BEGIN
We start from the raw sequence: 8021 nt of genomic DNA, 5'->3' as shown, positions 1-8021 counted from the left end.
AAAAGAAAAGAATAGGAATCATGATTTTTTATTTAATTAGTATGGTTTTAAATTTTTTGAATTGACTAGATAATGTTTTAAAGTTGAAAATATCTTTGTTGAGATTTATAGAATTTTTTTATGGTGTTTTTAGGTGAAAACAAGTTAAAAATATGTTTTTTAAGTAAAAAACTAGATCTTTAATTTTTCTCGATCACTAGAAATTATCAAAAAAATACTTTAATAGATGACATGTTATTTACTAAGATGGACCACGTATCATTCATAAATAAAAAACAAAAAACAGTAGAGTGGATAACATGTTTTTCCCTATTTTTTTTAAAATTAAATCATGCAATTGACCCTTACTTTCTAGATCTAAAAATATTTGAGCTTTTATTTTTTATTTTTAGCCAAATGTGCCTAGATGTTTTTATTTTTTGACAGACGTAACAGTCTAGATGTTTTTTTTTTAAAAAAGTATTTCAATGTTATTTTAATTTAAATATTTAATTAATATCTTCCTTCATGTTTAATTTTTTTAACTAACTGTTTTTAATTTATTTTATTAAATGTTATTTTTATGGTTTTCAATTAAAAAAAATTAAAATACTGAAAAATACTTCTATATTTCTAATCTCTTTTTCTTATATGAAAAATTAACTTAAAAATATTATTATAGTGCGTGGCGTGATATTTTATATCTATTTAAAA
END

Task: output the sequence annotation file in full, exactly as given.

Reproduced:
We start from the raw sequence: 8021 nt of genomic DNA, 5'->3' as shown, positions 1-8021 counted from the left end.
AAAAGAAAAGAATAGGAATCATGATTTTTTATTTAATTAGTATGGTTTTAAATTTTTTGAATTGACTAGATAATGTTTTAAAGTTGAAAATATCTTTGTTGAGATTTATAGAATTTTTTTATGGTGTTTTTAGGTGAAAACAAGTTAAAAATATGTTTTTTAAGTAAAAAACTAGATCTTTAATTTTTCTCGATCACTAGAAATTATCAAAAAAATACTTTAATAGATGACATGTTATTTACTAAGATGGACCACGTATCATTCATAAATAAAAAACAAAAAACAGTAGAGTGGATAACATGTTTTTCCCTATTTTTTTTAAAATTAAATCATGCAATTGACCCTTACTTTCTAGATCTAAAAATATTTGAGCTTTTATTTTTTATTTTTAGCCAAATGTGCCTAGATGTTTTTATTTTTTGACAGACGTAACAGTCTAGATGTTTTTTTTTTAAAAAAGTATTTCAATGTTATTTTAATTTAAATATTTAATTAATATCTTCCTTCATGTTTAATTTTTTTAACTAACTGTTTTTAATTTATTTTATTAAATGTTATTTTTATGGTTTTCAATTAAAAAAAATTAAAATACTGAAAAATACTTCTATATTTCTAATCTCTTTTTCTTATATGAAAAATTAACTTAAAAATATTATTATAGTGCGTGGCGTGATATTTTATATCTATTTAAAA